Page 4140 - Week 13 - Wednesday, 18 November 2015

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MS BERRY: Housing affordability is a national challenge, and I know from the discussions with state and territory colleagues that I have had that every jurisdiction is grappling with housing affordability in one way or another. The high costs of housing are creating the demand for public and community housing. Some Canberrans feel this pressure greatly. For example, in the ACT we know more than 52 per cent of households in receipt of commonwealth rent assistance pay more than 30 per cent of their total household income in rent. This compares to a rate of 40.3 per cent nationally.

The need for action in this area is clear, and the ACT government has worked hard to improve housing affordability through a range of measures designed to better manage housing demand and improve housing supply, such as improving the efficiency of land supply, targeting aged and homelessness services, increasing the supply of rental accommodation and committing to 20 per cent affordable dwellings across all new developments.

The government has worked closely with developers and builders in implementing this requirement to ensure that it contributes effectively to building a fair and inclusive community. We also need the commonwealth to be engaged on housing affordability, as the powerful economic levers they hold have a strong influence in cities like ours.

First ministers have discussed reform at recent meetings, and the ACT is certainly willing to play a lead role in reforms which target affordability and reduce homelessness.

MADAM SPEAKER: Supplementary question, Ms Fitzharris.

MS FITZHARRIS: Minister, what benefits will flow to tenants and housing services as 1,288 housing dwellings are replaced with more modern, efficient, fit-for-purpose homes?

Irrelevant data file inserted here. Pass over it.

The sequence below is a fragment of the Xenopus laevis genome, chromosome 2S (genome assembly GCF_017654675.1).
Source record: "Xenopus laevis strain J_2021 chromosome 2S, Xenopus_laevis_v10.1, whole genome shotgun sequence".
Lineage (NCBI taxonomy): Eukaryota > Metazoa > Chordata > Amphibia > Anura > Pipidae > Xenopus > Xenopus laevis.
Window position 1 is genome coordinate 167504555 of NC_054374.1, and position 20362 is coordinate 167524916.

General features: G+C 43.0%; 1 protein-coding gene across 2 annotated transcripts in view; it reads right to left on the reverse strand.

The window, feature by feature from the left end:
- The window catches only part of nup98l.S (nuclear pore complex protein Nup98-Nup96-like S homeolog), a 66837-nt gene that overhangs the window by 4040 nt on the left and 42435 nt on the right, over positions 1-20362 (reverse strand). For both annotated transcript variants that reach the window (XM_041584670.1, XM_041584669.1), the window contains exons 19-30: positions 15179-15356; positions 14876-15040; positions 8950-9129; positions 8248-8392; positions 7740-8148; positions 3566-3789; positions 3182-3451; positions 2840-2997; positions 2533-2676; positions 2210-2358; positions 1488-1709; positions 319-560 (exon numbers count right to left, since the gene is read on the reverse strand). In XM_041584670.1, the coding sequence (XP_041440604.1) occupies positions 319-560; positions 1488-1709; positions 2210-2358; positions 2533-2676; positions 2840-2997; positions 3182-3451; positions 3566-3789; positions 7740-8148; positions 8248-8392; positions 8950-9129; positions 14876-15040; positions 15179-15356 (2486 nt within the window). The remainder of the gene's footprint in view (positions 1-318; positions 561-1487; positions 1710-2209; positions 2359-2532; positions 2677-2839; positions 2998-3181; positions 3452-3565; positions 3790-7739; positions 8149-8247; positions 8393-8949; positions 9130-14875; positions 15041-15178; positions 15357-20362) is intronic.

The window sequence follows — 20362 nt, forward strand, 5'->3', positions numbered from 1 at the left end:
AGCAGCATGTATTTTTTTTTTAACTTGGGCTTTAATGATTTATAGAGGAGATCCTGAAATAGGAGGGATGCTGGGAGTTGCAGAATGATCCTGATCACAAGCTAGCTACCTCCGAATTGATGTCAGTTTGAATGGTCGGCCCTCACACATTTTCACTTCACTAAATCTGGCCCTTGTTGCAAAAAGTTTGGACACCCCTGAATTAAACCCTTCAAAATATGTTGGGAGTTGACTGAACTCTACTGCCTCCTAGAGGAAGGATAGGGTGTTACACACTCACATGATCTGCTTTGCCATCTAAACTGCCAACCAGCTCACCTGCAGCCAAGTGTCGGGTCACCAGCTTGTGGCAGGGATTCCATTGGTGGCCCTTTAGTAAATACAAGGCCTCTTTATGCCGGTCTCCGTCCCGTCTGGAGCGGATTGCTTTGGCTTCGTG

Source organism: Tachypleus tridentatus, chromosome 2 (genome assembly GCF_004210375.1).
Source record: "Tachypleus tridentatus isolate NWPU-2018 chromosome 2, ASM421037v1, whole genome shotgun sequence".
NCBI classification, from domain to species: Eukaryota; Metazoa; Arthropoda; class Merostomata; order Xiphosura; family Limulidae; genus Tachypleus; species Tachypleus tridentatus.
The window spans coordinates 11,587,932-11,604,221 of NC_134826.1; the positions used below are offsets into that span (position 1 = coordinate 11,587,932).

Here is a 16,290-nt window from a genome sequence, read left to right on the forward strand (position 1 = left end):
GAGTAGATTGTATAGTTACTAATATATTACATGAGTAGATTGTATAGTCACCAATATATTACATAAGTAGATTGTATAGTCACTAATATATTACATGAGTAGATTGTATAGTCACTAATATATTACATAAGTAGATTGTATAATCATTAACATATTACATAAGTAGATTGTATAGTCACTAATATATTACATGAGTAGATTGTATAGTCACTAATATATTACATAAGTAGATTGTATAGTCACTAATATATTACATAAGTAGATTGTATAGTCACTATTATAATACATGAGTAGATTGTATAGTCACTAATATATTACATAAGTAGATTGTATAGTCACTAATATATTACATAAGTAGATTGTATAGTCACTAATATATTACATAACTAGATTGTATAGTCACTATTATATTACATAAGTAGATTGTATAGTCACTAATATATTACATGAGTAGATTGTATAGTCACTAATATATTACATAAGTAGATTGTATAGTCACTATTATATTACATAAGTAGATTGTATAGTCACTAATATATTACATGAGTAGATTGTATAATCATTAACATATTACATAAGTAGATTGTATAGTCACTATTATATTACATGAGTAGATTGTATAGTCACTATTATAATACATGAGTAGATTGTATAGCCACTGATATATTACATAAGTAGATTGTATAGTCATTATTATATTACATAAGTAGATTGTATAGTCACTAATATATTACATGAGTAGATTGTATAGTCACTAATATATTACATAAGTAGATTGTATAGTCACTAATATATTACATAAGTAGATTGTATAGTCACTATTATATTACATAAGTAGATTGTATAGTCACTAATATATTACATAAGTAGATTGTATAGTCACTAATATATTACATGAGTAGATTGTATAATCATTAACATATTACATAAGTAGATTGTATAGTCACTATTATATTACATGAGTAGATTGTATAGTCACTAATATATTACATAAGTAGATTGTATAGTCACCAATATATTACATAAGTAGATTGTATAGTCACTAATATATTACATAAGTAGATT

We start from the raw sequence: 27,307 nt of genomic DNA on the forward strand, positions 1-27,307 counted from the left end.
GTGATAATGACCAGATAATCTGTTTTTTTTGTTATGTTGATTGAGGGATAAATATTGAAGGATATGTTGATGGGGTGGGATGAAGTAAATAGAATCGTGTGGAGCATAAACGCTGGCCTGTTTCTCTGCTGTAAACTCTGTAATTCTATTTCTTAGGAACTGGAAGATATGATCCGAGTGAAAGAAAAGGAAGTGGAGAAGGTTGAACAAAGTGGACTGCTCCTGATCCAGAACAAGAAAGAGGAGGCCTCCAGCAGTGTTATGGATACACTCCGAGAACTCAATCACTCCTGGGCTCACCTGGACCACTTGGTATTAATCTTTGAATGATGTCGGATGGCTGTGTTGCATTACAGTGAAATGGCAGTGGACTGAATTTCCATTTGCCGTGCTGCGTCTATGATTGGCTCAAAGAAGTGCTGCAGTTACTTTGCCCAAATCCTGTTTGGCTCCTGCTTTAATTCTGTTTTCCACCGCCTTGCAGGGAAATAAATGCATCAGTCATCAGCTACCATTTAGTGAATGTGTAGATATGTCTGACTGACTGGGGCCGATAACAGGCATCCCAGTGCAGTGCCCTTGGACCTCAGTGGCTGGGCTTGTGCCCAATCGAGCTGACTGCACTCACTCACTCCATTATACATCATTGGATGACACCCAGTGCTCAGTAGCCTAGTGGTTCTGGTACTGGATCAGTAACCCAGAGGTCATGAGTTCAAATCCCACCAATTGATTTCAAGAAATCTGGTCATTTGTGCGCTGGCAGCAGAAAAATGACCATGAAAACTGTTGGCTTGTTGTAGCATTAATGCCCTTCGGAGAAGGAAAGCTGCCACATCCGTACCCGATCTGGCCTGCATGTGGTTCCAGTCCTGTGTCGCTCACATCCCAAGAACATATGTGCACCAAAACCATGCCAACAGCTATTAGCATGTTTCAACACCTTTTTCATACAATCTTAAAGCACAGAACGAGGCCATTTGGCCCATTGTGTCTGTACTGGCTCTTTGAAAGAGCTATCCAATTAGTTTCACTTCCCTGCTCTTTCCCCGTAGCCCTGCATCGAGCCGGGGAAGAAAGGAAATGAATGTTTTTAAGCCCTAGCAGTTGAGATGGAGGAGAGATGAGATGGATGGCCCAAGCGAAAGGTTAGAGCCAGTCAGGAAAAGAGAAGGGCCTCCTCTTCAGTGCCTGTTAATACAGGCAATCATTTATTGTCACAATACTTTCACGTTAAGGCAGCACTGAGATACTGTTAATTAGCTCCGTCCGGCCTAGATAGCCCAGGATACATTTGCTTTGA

MS BERRY: The 1,288 homes that we are replacing as part of the public housing renewal program will bring great benefits to tenants and housing services in the ACT. These homes will provide modern accommodation that will help us better align our public housing with the needs of tenants now and into the future.

We are spreading the replacement public housing across Canberra with a mix of different types of homes, taking in detached houses, compact homes, townhouses and apartments with some in small groups of up to 30 units. In line with the salt and pepper policy, which has always served Canberra well, we are breaking down concentrations of disadvantage and working to foster communities in which public housing is just like private housing and tenants are equals.

The homes that are being built through this program are being designed for the long term. Six-star energy ratings offer greater comfort and lower utility bills than the outdated buildings that are being replaced. The maintenance liability for the government will also improve over time. The small groups of public housing being delivered through the renewal program will cost much less to run and maintain than the large complexes that were built over 50 years ago.

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